Energy is increasingly a hot topic. Recent history has seen an energy crisis every few years, with the wholesale prices of oil and gas being impacted by international conflicts, resource scarcity and the need to keep making profit for shareholders of oil and gas companies. But what is energy and why is it so important in relation to tackling climate change?
Energy is a key part of modern living. It is needed to heat our homes, cook our food, connect with our friends and family, and light our streets. It helps us to move about - in our car, trains or planes. Energy is also essential in the making of plastic, steel and a huge range of other industrial and consumer products.
If you take your energy bill, most households will pay for electricity - which comes either from burning fossil fuels or a mix of fossil fuels and renewables - and gas, which provides heating and cooking fuel.
Most of our energy comes from fossil fuels, a non renewable source of energy. Fossil fuels currently supply about 80% of the world’s energy. The three main types of fossil fuels powering our world today are coal, oil and gas. Fossil fuels are made of decomposed plants and animals that died millions of years ago. The buried remains created carbon-rich deposits that can be extracted and burned for energy. Burning these fuels releases carbon dioxide and other greenhouse gasses (e.g. methane) into the atmosphere.
Greenhouse gasses trap heat in our atmosphere leading to global warming and climate change. Already the global average temperature has increased by 1℃. This may not sound much but an increase of average temperatures above 1.5℃ risks sea level rise, extreme weather events such as wildfires and floods, biodiversity loss and extinction, food scarcity, and worsening health and poverty.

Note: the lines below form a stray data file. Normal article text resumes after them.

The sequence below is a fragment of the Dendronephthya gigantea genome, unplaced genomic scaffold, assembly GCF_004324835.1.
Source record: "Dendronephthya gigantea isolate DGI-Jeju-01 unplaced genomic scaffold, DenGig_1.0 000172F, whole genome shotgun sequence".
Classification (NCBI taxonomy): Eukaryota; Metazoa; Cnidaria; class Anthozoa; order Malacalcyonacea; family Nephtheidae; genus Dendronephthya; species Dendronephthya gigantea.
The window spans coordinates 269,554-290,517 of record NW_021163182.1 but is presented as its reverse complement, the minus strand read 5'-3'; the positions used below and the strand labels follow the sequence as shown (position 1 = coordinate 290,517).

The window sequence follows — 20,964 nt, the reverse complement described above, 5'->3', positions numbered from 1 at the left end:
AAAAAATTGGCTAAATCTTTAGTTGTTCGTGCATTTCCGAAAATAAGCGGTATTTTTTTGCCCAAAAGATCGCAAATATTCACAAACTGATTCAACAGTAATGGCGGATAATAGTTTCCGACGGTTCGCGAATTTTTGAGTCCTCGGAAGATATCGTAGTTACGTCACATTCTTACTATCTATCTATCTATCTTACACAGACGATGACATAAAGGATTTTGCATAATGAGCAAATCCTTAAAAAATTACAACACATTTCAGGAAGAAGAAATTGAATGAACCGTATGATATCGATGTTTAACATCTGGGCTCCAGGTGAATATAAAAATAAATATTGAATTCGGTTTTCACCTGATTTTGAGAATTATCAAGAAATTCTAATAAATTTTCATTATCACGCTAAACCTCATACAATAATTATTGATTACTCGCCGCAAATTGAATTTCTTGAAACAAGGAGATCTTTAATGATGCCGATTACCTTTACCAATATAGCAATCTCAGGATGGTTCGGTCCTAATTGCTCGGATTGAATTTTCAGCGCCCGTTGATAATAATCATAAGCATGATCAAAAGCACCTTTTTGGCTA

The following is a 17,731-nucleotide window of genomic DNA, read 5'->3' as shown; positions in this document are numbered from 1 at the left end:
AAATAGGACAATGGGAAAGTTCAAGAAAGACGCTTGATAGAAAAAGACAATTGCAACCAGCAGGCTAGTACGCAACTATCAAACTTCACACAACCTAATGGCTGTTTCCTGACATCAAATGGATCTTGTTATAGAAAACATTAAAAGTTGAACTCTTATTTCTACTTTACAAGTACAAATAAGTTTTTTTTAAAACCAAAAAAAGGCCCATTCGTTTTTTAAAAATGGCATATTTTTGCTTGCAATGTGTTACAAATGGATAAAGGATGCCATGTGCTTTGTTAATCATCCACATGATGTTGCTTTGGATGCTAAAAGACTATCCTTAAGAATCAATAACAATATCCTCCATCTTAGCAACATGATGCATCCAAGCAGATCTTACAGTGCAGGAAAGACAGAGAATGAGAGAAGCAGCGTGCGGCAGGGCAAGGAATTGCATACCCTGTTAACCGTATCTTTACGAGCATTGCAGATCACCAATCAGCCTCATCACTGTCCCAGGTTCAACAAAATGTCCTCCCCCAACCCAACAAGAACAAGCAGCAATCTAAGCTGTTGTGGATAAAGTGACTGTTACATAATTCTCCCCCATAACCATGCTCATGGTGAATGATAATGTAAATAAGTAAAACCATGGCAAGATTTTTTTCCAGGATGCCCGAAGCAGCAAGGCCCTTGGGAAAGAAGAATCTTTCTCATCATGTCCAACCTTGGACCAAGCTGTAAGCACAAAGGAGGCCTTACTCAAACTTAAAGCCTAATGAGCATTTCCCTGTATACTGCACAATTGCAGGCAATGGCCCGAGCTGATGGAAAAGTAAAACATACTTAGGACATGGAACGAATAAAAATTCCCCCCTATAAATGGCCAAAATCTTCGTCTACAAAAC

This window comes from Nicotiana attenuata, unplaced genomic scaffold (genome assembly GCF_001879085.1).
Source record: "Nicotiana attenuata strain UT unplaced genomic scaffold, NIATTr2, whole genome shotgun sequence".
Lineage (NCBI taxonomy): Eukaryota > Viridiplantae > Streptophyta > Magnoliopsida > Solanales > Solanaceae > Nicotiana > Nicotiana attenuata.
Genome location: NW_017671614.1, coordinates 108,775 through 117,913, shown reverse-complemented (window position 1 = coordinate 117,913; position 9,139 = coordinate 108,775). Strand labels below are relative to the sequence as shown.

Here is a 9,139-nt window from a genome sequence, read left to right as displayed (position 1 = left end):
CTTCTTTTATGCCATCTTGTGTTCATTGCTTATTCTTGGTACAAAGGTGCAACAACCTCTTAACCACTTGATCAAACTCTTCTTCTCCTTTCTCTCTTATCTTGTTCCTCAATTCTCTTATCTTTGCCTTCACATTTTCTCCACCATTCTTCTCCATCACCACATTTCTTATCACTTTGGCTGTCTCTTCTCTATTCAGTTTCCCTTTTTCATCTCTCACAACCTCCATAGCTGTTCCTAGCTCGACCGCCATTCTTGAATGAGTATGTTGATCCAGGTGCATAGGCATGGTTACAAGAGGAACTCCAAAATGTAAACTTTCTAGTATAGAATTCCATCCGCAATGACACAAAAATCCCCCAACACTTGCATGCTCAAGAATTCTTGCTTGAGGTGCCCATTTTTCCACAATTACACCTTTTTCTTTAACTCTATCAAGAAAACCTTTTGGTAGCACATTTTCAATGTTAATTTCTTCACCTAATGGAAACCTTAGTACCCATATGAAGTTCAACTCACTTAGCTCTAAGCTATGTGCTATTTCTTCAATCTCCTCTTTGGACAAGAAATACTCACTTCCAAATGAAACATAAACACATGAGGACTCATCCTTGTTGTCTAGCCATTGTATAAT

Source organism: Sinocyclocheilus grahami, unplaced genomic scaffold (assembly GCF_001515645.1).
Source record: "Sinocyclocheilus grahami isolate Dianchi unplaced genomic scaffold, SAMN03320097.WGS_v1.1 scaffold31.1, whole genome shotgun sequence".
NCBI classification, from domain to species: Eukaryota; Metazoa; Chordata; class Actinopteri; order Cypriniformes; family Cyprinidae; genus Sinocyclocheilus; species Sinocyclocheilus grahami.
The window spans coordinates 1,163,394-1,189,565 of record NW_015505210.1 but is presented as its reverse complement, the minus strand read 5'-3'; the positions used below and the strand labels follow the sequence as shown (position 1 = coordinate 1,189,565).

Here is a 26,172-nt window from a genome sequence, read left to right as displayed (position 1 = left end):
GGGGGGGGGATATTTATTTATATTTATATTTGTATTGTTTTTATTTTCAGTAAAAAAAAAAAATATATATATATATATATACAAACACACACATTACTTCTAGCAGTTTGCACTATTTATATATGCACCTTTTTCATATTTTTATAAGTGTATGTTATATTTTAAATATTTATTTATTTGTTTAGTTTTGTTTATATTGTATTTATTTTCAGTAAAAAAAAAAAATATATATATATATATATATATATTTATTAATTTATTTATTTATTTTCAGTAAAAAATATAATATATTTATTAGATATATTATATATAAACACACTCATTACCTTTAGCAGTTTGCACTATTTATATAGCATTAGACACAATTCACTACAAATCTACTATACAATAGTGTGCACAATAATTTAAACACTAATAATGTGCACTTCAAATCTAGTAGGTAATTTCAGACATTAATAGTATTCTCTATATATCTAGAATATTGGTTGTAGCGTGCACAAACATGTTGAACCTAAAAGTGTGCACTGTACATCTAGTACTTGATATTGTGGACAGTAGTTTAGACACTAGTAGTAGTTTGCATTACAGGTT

As we have shown above, energy is an integral part of how the world functions. The types of energy we use will determine whether we avoid the worst impacts of climate change or not. Continuous and unchecked burning of fossil fuels will lead to an increase of average temperatures beyond 1.5 degrees and catastrophic climate change. This is why we urgently need to transition away from fossil fuels to more sustainable forms of energy. Ultimately, we must take action now to avoid the most extreme impacts of climate change and transition to a more environmentally and socially sustainable way of life. We explore the different dimensions of the energy transition in the following sessions.
Throughout history there have been key moments in the history of humanity that have shifted our collective trajectories. The choices we make in how we respond to climate change will be a huge part of that; at a time when global cooperation is essential, will we work collectively to create changes that benefit everyone? To gain insight into how collective action has developed over time listen to our podcast below.